Join Jan Kabili for an in-depth discussion in this video Applying Quick Fix lighting controls, part of Photoshop Elements 8 for Mac Essential Training.
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The Quick Fix panel on the right side of the Quick Fix workspace contains controls for adjusting lighting, and color, and other common problems in photos. The Lighting area of the Quick Fix panel has several different controls that you can use to try to adjust the brightness and the contrast of an image. There's an Auto Levels button and Auto Contrast button and then a set of three sliders that allow you to adjust the Shadows, the Highlights, and the Midtones separately. And these are really three different controls, not all one control to be used together.
Let's take a look at each of those. I'm going to start with the Levels Auto button. There are no sliders to use to adjust levels. There is just this Auto button. I'm going to click that button to see the effect on this image. In this case, I really don't like the effect of the Auto Levels. What's happening here is that Elements is taking the brightest parts of the image in this area here and pushing those to appear white and the darkest parts here and down here and pushing those to appear black. And then it's expanding the Middle tones across the tonal range.
The result of that is an increase in contrast, contrast being the difference between the bright and dark areas of an image. And increased contrast often makes an image look more pleasing, but the problem with doing that using Auto Levels is that Auto Levels can also have an effect on the color in an image. As you see that it did here. It's made everything really saturated and unnatural-looking. So, I'm not going to go with Auto Levels in this case. I'm going to Undo by going up to the Undo button at the top of the screen. So, this is where I started with this really flat image that doesn't have bright whites or dark darks.
Basically, all of the tones in the image are somewhere around in the middle gray point. Now I'm going to see what Auto Contrast does to this image. I'll click the Auto button to the right of Contrast in the Lighting panel and that gives me a little bit better result. The sky doesn't look as blue as it did with Auto Levels and their certainly is more contrast in the image. But I still think that the colors are over saturated. So, I am going to try it to use the Lighten Shadows, Darken Highlights, and Midtone Contrast sliders here, which give me a little bit more control over the results than I can get with either the Auto Contrast or the Auto Levels button.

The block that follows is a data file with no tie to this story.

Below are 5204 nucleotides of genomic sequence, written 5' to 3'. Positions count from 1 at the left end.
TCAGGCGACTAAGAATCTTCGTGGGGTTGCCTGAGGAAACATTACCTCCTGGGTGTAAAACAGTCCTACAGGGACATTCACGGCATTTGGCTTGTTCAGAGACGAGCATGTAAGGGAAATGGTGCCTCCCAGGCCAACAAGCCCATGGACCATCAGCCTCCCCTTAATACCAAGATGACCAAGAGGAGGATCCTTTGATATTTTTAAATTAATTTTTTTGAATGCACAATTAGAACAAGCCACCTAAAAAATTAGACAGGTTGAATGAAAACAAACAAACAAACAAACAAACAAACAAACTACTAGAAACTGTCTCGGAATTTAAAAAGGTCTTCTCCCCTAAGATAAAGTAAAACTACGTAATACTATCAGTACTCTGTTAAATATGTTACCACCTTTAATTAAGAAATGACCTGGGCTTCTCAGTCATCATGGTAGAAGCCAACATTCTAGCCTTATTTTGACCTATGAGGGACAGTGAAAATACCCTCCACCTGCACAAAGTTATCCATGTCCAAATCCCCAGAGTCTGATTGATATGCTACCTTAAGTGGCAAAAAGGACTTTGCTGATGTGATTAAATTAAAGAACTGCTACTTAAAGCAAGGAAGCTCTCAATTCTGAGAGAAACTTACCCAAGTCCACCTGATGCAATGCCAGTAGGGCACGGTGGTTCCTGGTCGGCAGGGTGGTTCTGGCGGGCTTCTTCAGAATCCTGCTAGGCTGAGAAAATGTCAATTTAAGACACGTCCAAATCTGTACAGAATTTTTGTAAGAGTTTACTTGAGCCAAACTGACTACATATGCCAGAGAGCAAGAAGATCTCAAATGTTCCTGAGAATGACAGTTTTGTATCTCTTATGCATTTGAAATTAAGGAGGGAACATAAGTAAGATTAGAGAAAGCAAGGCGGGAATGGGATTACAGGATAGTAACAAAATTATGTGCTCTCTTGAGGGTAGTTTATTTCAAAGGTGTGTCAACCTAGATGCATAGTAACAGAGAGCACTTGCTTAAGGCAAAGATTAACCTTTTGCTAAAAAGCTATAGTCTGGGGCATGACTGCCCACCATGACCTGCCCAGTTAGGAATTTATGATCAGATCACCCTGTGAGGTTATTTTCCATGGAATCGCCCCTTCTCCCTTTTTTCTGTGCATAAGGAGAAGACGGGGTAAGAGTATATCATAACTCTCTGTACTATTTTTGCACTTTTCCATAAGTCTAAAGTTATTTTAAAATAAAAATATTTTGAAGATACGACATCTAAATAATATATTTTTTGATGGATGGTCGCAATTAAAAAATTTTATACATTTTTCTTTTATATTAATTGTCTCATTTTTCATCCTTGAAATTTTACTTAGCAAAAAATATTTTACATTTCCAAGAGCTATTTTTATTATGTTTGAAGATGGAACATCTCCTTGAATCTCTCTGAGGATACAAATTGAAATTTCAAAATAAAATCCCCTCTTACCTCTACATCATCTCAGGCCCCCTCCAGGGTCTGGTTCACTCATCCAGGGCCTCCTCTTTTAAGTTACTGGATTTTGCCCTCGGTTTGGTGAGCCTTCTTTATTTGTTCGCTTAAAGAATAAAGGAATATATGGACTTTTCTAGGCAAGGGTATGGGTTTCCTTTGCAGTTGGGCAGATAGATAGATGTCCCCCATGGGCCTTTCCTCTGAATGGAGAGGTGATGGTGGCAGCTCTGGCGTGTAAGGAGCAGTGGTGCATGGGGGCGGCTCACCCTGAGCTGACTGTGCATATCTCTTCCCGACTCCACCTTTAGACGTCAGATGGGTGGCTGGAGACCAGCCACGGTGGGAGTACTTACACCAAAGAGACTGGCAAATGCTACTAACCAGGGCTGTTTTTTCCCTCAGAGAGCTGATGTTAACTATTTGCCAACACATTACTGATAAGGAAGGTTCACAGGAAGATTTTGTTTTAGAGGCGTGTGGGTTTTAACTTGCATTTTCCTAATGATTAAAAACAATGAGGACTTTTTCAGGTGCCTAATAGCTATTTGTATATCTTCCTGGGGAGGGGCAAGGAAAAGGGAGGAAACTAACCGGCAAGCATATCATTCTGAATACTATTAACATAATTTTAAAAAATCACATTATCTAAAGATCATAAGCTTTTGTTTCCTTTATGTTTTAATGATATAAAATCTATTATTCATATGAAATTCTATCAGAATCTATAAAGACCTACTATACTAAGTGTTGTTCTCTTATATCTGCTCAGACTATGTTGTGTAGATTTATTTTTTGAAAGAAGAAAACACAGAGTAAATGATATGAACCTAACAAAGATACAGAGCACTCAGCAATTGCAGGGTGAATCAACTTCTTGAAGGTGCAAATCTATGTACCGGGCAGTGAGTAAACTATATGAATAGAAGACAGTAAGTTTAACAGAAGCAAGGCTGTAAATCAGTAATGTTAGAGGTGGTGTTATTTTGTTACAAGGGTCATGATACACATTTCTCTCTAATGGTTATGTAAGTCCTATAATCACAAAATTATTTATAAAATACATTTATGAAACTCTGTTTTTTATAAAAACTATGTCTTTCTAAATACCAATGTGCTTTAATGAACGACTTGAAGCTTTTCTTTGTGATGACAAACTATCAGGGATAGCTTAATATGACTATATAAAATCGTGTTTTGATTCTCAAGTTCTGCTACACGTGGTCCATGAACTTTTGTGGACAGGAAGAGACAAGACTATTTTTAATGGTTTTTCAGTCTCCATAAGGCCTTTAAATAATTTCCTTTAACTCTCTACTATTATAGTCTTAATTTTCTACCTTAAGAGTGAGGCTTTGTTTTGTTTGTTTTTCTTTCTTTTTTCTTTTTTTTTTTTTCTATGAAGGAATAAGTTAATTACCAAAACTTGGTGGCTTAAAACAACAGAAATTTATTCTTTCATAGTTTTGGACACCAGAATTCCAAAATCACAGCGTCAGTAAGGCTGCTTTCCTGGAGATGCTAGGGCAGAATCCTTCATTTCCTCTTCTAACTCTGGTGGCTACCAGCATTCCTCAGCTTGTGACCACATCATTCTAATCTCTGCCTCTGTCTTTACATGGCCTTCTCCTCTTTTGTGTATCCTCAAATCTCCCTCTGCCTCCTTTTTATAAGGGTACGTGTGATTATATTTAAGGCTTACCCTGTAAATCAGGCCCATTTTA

So undo by going up to the Undo button at the top of the screen. I'm going to come down and try lightening the shadows, dragging the Lighten Shadows button over to the right. And I don't have to very far, maybe I'll leave that at about 6, to dramatically improve the image. I could also try to darken the highlights by dragging that slider over to the right. And then I can adjust the Midtones by taking the Midtone Contrast slider. If I dragged it to the left, I would make the Midtones less contrasty. This is flattening the tones in the image.
I think I would do better to increase the contrast. So the contrast level started about here. I'm going to take Midtone Contrast up, to about there. If I am happy with this result, I'll go to the top of the Lighting panel and I'll click the checkmark. Now, to compare a before and after view I'll go down to the View menu. I will click there and I am going to choose Before & After - Horizontal. So this is where I started with this image and this is where I ended. If I want to compare the entire image, I will go up to the tool bar. I will make sure I have the Zoom tool selected and then I'll click the Fit Screen option in the tool options bar.
So that's how I can use these various lighting controls to improve the lighting, in another words, the contrast and the brightness of an image, using Quick Fix.
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